Not that this makes the 1989-2014 shows bad, of course. I’ve seen some genuinely great Stones concerts over the last 25 years, so I definitely don’t want to come across as negative about their live performances since 1989.
That said, I do find myself wistful for the period in which the Stones remained a major act in all ways. Sure, they can still sell concert tickets with the best of them, but as noted, they don’t maintain cultural relevance in the same way they did in 1981, back when a new Stones album was an event.
For years, those of us unable to see the 1981 tour in person have had to content ourselves with two documents: the 1983 concert film Let’s Spend the Night Together and the 1982 live album Still Life. Neither offered a particularly satisfying glimpse of the Stones circa 1981. I don’t think either of them seemed bad, but both came across as stiff and somewhat perfunctory – which may have been a good thing, as that interpretation allowed me to feel less bad that I didn’t see the Stones in 1981. I told myself it wasn’t a big deal that I didn’t go because they weren’t very good on that tour.
Hampton does a lot to contradict that long-held belief, as it shows the Stones in fine form. Some of the same problems that mar Night and Life appear, mainly due to Mick Jagger’s erratic vocals. By 1981, Jagger tended to bark/yell more than sing a lot of the time, and that decision became one of the reasons Night and Life faltered.
Jagger still leans in this direction at times during Hampton, but he also manages to actually sing more than I expected. This leaves his vocals as firmly middle of the pack for him. I’ve heard him sound better but also have heard him much worse, so in the end, I find his Hampton singing to be perfectly acceptable.
Based on other live documents, I also had the sense that the band was generally sloppy during the 1981 tour – sloppy even by the Stones’ standards. No one who understands the Stones expects them to play a tight Eagles-style note-perfect show – and honestly, I don’t think Stones fans want them to put on that kind of performance. Much of the band’s charm comes from their loose, raggedy nature live, as their tendency to often seem close to coming off the rails adds energy to the concerts.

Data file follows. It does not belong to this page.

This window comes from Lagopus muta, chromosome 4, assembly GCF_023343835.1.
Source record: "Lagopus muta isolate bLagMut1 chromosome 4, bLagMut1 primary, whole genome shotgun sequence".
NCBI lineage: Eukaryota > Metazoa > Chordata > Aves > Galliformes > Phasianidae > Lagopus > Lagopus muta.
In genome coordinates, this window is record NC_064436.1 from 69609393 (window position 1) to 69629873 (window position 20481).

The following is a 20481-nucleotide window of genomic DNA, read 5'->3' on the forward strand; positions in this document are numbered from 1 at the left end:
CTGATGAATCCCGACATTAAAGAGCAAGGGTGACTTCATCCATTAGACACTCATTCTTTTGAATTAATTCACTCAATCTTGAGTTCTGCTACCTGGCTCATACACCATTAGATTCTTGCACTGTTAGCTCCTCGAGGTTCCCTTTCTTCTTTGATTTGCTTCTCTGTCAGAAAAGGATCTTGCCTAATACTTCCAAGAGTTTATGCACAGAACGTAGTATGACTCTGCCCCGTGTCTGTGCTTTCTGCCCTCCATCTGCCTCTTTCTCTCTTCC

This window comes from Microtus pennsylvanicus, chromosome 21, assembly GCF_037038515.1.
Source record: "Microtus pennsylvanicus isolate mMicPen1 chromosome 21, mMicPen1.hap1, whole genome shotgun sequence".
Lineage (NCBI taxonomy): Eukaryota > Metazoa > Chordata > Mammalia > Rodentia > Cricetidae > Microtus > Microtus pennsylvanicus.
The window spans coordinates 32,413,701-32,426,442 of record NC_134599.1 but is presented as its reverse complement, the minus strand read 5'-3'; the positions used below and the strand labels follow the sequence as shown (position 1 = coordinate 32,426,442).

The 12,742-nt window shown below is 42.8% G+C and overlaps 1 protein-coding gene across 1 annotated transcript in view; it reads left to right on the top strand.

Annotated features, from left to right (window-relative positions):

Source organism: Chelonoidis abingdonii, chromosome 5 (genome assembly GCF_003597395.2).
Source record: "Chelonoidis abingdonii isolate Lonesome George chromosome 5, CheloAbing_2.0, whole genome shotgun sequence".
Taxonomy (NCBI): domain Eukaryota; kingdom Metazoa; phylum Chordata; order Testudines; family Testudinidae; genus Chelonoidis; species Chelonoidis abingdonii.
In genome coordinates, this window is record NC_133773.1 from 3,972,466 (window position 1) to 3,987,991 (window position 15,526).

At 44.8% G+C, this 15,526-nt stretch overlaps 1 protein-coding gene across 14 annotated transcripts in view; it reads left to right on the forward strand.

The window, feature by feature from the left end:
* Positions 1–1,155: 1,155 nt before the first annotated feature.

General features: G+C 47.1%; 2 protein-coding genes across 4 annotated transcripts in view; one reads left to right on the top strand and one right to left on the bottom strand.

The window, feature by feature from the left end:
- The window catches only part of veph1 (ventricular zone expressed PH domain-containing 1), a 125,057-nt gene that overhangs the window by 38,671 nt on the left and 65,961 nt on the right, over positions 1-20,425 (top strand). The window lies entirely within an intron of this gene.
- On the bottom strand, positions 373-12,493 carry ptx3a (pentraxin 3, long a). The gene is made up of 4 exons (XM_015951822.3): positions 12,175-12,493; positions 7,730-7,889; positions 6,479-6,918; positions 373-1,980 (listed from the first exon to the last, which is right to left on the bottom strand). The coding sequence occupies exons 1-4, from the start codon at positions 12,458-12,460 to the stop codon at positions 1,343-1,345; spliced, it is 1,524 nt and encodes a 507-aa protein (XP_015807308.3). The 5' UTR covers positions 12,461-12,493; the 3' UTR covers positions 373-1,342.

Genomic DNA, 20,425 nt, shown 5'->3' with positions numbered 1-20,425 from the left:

That said, my prior experiences with the Stones live circa 1981 led me to believe they were simply “off” on that tour, as the music didn’t gel as it should. Happily, they come together really well in Hampton. Mistakes occur, of course, but the band seems well-connected. The concert took place at the end of a three-month tour, so some fatigue appears evident, but the chemistry that comes from playing consistently for so long dominates and allows the Stones to sound awfully good much of the time.
As for the visual presentation, it tends to be meat and potatoes, which is what one would expect from a program shot for a live pay-per-view. The video documents the show in an efficient way, without bells or whistles. Yeah, it could’ve been more dynamic but I’ll take straightforward over gimmicky any day of the week.
The show manages to present one of the band’s most famous on-stage moments as well. During the finale of “Satisfaction”, some dimwit runs on stage. Keith Richards sees the guy, whips off his guitar and whacks the dope in the head with it. Awesome stuff – and it reinforces how cool Keith could be. I’ve gotten a little tired of Keith’s shtick in recent years, as it feels like he buys his own hype too much of the time, but in his prime, he really did exude a particular dangerous cool that made him unique. It’s hard to imagine many other rockers who could handle a stage intrusion with such calm – and hop right back to the song.
All in all, I feel satisfied with Hampton. While it doesn’t represent the Stones at their absolute peak, they still sound very good, and the setlist gives us a unique glimpse at the band’s work circa the late 70s/early 80s. The concert satisfies.